Many houses in Fort McMurray damaged by the May 2016 fire are still in need of repair, due to issues with insurance claims. Photo: PWRDF
Almost a year after a wildfire devastated Fort McMurray, Alta., the Primate’s World Relief and Development Fund (PWRDF) says Canadian Anglicans have donated more then $200,000 toward relief, as residents struggle to put their lives back together.
On May 6, 2016, as the fire ripped through the city on its third day, PWRDF announced an initial grant of $15,000 to the diocese of Athabasca, which includes Fort McMurray.
It also began accepting donations for relief efforts for the roughly 80,000 people displaced from the Regional Municipality of Wood Buffalo. According to news reports, the fire destroyed 2,400 buildings, or around 10% of the city, and could have caused as much as $3.58 billion in damage.
Almost a year later, many residents have returned to Fort McMurray. But while life is “slowly getting back to normal,” according to Tara Munn, outgoing PWRDF liaison and secretary of the Fort McMurray Fire Relief Steering Committee, many are still in limbo.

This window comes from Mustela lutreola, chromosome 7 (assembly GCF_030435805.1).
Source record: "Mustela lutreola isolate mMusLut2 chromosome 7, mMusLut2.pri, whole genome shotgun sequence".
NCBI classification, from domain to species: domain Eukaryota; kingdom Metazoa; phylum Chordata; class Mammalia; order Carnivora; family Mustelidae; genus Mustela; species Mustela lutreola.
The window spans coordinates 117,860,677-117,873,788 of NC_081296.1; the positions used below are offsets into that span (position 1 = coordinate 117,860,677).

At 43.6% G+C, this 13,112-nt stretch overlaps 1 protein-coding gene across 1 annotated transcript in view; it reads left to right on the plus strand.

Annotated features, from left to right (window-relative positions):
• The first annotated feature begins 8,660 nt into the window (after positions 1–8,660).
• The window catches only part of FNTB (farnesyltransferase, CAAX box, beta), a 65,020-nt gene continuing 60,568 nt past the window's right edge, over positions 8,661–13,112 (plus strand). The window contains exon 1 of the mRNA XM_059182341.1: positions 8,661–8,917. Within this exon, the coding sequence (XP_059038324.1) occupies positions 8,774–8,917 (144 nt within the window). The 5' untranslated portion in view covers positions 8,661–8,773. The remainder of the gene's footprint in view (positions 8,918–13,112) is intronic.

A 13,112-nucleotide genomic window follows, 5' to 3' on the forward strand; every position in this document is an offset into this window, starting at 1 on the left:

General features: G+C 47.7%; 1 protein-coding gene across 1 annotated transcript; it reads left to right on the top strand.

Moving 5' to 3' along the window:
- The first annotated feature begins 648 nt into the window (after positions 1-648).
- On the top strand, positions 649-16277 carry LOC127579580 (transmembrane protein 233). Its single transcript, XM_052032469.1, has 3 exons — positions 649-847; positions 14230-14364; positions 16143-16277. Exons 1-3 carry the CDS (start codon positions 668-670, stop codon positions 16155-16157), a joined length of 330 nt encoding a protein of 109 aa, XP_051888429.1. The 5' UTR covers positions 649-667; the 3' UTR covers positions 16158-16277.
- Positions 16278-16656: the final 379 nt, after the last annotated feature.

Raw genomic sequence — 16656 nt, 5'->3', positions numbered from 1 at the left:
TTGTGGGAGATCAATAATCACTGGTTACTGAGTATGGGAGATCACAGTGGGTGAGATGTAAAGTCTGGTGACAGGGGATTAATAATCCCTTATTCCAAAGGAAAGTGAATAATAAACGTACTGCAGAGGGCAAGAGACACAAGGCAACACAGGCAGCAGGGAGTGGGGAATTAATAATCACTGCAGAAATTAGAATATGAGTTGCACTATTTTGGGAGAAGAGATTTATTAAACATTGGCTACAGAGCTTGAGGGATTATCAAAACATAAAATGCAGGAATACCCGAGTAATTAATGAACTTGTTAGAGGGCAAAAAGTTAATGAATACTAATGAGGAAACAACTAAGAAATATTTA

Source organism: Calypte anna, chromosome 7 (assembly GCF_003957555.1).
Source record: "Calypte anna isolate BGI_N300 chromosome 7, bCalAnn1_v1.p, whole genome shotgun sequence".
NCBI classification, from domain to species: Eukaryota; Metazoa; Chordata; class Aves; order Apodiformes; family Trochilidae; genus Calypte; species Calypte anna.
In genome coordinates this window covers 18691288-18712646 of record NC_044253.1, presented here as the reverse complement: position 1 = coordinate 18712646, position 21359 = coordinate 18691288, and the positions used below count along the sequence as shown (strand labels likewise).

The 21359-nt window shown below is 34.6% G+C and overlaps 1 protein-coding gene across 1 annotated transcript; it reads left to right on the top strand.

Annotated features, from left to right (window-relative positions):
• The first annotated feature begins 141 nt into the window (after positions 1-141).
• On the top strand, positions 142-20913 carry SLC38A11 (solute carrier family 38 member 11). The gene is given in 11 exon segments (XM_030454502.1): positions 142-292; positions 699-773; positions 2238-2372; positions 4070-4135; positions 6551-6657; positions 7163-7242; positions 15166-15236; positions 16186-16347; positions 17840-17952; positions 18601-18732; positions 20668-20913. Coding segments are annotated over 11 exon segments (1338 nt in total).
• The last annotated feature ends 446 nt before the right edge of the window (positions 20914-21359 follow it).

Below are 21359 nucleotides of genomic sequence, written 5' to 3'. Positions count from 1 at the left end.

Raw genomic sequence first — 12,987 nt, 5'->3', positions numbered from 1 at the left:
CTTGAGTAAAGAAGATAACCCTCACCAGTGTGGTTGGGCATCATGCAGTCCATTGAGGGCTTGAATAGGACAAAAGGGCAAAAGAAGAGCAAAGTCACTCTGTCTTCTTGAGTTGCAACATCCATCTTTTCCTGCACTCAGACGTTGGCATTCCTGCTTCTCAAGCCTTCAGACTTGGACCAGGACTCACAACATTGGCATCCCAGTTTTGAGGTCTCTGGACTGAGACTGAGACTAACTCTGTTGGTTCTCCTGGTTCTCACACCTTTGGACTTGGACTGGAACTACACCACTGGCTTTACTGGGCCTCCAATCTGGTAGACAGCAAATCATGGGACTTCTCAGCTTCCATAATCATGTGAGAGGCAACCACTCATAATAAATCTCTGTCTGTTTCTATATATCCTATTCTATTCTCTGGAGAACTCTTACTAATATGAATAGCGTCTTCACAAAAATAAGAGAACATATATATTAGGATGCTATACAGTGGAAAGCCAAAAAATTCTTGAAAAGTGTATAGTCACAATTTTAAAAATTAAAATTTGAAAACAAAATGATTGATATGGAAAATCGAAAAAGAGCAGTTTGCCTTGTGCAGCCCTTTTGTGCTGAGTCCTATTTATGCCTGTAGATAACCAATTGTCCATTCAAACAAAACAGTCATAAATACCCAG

In an update posted on the PWRDF website, Munn, a Fort McMurray resident who did not lose her home, noted that some homes have been rebuilt, but many families are still renting space or going through the time-consuming process of claiming insurance.
The problem is complicated by extensive flooding that has affected several neighbourhoods in Fort McMurray. The flooding has led to a moratorium on new construction in some parts of the Waterways neighbourhood, which means even residents who received insurance for the loss of their homes may not be able to rebuild on their property.
For some, the challenges of rebuilding a life in Fort McMurray are simply not worth it.
Munn reports that some of the 12 families at All Saints’ Anglican Church (one of Fort McMurray’s two Anglican churches) who lost their homes have opted not to return to a city that was struggling with a slowing economy even before the wildfire.
“The population base has decreased,” Munn said. “Many social agencies [that] were stressed before due to downsizing of the local economy are now dealing with a staff decrease. Businesses are feeling it, too. It’s noticeably quieter.”
Money donated to PWRDF has been used to supplement rent for those waiting for repairs on their homes and apartments to be completed, to purchase teaching materials for local schools and to help cover costs of a conference, held in March, that dealt with how to recover following a traumatic event, according to the PWRDF.Back to Top
André Forget joined the Anglican Journal in 2014 as staff writer and social media lead. He also serves as managing editor of Whether Magazine, and his writing has appeared in The Dalhousie Review, The Winnipeg Review, and the Town Crier.
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